Is It Stealing If It Is Legal?

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More than a few of you throughout the periodic discussion about MP3s make the point that the record or software companies steal just as much, the only difference is that it is legal.

I’m just going to deal with the record companies in this particular piece, though most of the points generally apply to other entertainment businesses.

Do I think the record companies are a bunch of Virgin Marys? No. Do I think they do some bad things? Yes, and I’ll talk about that here.

Bad Law Is (Almost) Always Better Than No Law

However, if I have to choose between the law of the rich and the law of the jungle, I’m going to pick the first practically every time. (There’s a few hypothetical (at least in developed countries) situations where I wouldn’t, but they certainly don’t apply here.)

Let’s assume the price of a CD goes to $100 tomorrow, and the record companies say, “We’re doing this solely because we’re greedy scum, and we got you hooked.”

First, this is not a necessity. You don’t have to buy it. You always have that option to choose not to get ripped off.

However, the record companies don’t get that option not to be ripped off if you follow the law of the jungle and they can’t.

When you have rules and laws, it is possible to do something about egregious abuses. If the price of CDs went to $100, the only way they could sustain that would be to have collusion, and that is something a government can move against with antitrust laws.

Under the law of the jungle, all that matters is force. If we leveled the playing field, and the record companies were as free to ignore the laws as MP3 downloaders, they would a very simple solution to MP3s. “You steal our stuff, we destroy yours.” They go hire the best virus-writers and pay them loads to figure out a way to insert the most malicious virus mechanism possible into MP3s (and don’t write me that it can’t be done, it just hasn’t been tried yet).

Then they seed the MP3 channels with it. That would stop MP3s in a week. And you couldn’t do anything about it when there’s no law, except to bomb the record company headquarters or assassinate its employees.

See why no law is no good?

Law has to get pretty, pretty bad before it becomes worse than no law.

You can change bad laws; you can’t change the rule of the jungle.

One Good, Two Bad Reasons

Record companies now charge about $15 for a CD. Factoring in inflation and technological improvements, if anything, the price for musical entertainment has gone down a bit over the past fifty years, not up. However, they do a few things that can reasonably be described as anti-competitive, like making you buy songs you don’t want, or rarely engaging in price competition, or discouraging online music (and wanting the same price for that as for the complete CD).
They do a few other things that could reasonably be described as greedy, such as taking advantage of financially struggling artists to sign away their rights for next to nothing.

There is one good reason and two bad reasons why music companies do what they do.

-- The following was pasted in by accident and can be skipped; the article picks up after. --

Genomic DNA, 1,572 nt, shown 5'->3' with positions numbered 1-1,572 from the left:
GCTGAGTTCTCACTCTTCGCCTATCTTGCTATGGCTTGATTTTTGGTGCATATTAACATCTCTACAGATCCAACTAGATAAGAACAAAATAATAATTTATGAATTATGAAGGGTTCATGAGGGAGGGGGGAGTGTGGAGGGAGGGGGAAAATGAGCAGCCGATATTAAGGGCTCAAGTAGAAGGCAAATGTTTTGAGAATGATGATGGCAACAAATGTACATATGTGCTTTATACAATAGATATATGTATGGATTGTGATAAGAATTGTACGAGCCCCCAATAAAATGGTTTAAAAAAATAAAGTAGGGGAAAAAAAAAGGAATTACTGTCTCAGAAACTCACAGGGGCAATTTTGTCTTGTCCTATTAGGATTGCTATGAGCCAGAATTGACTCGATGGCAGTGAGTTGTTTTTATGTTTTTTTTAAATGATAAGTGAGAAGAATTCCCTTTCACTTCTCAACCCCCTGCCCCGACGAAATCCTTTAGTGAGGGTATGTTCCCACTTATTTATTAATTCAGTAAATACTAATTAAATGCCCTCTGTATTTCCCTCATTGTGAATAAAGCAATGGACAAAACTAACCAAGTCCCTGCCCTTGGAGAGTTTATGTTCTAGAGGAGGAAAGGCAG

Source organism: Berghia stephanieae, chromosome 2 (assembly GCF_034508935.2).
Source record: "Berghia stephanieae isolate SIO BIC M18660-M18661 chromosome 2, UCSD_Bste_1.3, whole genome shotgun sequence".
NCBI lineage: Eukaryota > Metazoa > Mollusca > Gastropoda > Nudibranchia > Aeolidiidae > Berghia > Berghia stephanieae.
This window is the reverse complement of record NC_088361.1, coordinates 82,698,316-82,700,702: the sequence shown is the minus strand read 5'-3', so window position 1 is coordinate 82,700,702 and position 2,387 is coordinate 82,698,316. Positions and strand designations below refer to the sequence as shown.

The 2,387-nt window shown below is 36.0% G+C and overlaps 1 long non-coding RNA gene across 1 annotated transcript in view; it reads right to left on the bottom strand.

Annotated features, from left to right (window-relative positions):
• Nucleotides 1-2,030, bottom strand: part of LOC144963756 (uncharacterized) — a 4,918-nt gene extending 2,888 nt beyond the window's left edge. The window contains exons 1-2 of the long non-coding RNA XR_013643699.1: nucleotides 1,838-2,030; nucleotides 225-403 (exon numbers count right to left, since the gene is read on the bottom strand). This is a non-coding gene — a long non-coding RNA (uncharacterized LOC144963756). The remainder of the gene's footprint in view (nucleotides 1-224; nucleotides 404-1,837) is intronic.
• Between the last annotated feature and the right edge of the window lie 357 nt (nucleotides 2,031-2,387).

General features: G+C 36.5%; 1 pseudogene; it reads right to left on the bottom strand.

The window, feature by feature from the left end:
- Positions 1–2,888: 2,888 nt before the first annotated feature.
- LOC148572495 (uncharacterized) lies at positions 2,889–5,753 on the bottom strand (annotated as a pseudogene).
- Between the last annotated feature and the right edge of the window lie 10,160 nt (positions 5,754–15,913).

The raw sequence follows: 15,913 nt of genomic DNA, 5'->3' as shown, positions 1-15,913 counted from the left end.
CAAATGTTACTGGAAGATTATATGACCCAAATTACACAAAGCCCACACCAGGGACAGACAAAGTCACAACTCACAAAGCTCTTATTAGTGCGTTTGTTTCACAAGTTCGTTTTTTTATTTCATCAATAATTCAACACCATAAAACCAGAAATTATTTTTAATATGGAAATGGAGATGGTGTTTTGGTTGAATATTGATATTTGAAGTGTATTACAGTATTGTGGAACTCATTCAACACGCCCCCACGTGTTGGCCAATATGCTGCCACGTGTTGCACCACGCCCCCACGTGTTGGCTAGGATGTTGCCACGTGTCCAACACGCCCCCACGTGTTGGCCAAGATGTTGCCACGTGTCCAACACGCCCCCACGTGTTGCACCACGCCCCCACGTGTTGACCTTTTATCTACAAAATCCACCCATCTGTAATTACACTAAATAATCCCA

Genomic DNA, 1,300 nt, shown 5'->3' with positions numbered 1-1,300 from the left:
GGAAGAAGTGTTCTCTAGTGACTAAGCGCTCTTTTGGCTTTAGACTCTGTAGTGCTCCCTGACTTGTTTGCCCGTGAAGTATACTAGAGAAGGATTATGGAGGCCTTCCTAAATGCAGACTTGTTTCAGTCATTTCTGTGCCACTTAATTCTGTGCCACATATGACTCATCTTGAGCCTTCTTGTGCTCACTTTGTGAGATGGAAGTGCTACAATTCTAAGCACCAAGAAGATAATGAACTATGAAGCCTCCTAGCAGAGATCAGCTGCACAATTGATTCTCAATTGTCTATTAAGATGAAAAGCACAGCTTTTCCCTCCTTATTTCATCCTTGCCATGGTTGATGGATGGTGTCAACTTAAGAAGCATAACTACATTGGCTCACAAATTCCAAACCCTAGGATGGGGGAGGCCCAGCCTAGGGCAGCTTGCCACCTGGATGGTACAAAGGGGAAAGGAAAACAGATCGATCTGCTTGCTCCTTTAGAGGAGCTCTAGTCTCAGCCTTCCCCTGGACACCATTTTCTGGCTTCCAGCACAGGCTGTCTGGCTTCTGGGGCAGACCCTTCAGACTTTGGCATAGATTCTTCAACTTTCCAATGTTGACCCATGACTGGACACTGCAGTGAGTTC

Entertainment is a very whimsical area. You can have ten bands doing pretty much the same thing, and writing the same kinds of songs, and one will have a hit, and the rest won’t.

You can take one artist, and he’s a smash hit this year, but two years later, you can’t give his stuff away in 1970. Not like his songs are worse, or he performs more poorly; for some reason, he’s suddenly out of fashion.

One reality in the entertainment industry is that they can’t really predict with any decent degree of accuracy what will be a success and what won’t, or for how long.

The other reality is that record companies makes most of their money from just a handful of smash hits, and make little or lose money on most of their artists. (You may argue with the record companies’ accounting as to whether certain bands make a bit of profit or loss, but no accounting wizardry is going to make Steve Martin a bigger hit than Ricky Martin.

So record companies inherently “waste” a lot of money, if “waste” means spending money on unprofitable activities. There’s probably a lot more “waste” due to that than from some overcompensated record executives.

And who’s fault is that? Actually, it’s your “fault.” You’re too unpredictable and change your minds too often, compared to other products. If you chose soft drinks like you chose music, we’d have ten times the number of sodas out there costing three times as much, and we’d have a weekly soft drink Top Ten.

You Can’t Pick and Choose Your Bills

Let’s pretend you could go gambling, and charge your bets by credit card. You make ten bets. You win one, and make some good money on it. You lose nine.

A few weeks later, you get the credit card bill. Do you tell the credit card company: I’m only going to pay the bill on the bet I won? That’s not going to get you far, is it?

That’s the situation the record companies are in. They have to pay their bills, and since the ultimate source of income is you, you end up paying all the bills. Not just the ones you want.

That might strike you as being unfair, but that’s the price you pay for getting a broad selection of music and a level pricing structure in an extremely risky business.

If you didn’t allow people or companies to spread their risks, in the long run, you’d end up with less music.

It Costs A Lot of Money To Get You A Song You Like

Music companies spend a ton of money on promotion. That’s real money that has to be paid for one way or the other. And again, strictly from a profit-and-loss standpoint, most of it is wasted.

The beginning artist doesn’t have the money to promote. Somebody else has to, and will have to no matter how you rearrange things.